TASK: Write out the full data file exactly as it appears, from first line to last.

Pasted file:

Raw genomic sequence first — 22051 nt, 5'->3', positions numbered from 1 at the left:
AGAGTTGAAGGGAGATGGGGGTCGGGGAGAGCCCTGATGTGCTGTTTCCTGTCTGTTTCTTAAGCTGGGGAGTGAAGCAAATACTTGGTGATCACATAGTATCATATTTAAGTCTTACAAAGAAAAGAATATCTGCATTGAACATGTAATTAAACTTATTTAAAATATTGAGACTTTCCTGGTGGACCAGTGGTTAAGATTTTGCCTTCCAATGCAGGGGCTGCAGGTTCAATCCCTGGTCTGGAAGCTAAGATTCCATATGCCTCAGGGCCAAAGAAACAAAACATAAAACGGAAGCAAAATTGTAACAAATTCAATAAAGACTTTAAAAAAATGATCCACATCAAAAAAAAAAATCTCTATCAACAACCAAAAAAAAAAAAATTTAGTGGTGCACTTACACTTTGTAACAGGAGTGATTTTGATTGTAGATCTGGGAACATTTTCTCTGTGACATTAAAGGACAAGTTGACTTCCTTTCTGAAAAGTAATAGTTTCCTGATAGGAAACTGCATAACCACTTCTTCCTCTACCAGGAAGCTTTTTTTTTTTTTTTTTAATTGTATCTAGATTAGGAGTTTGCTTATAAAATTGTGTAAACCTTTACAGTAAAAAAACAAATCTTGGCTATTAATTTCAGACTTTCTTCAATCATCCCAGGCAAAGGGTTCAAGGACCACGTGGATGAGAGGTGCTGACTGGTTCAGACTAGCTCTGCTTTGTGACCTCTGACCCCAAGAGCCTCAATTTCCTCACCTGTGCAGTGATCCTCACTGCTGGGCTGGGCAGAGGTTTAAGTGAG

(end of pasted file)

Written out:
Raw genomic sequence first — 22051 nt, 5'->3', positions numbered from 1 at the left:
AGAGTTGAAGGGAGATGGGGGTCGGGGAGAGCCCTGATGTGCTGTTTCCTGTCTGTTTCTTAAGCTGGGGAGTGAAGCAAATACTTGGTGATCACATAGTATCATATTTAAGTCTTACAAAGAAAAGAATATCTGCATTGAACATGTAATTAAACTTATTTAAAATATTGAGACTTTCCTGGTGGACCAGTGGTTAAGATTTTGCCTTCCAATGCAGGGGCTGCAGGTTCAATCCCTGGTCTGGAAGCTAAGATTCCATATGCCTCAGGGCCAAAGAAACAAAACATAAAACGGAAGCAAAATTGTAACAAATTCAATAAAGACTTTAAAAAAATGATCCACATCAAAAAAAAAAATCTCTATCAACAACCAAAAAAAAAAAAATTTAGTGGTGCACTTACACTTTGTAACAGGAGTGATTTTGATTGTAGATCTGGGAACATTTTCTCTGTGACATTAAAGGACAAGTTGACTTCCTTTCTGAAAAGTAATAGTTTCCTGATAGGAAACTGCATAACCACTTCTTCCTCTACCAGGAAGCTTTTTTTTTTTTTTTTTAATTGTATCTAGATTAGGAGTTTGCTTATAAAATTGTGTAAACCTTTACAGTAAAAAAACAAATCTTGGCTATTAATTTCAGACTTTCTTCAATCATCCCAGGCAAAGGGTTCAAGGACCACGTGGATGAGAGGTGCTGACTGGTTCAGACTAGCTCTGCTTTGTGACCTCTGACCCCAAGAGCCTCAATTTCCTCACCTGTGCAGTGATCCTCACTGCTGGGCTGGGCAGAGGTTTAAGTGAG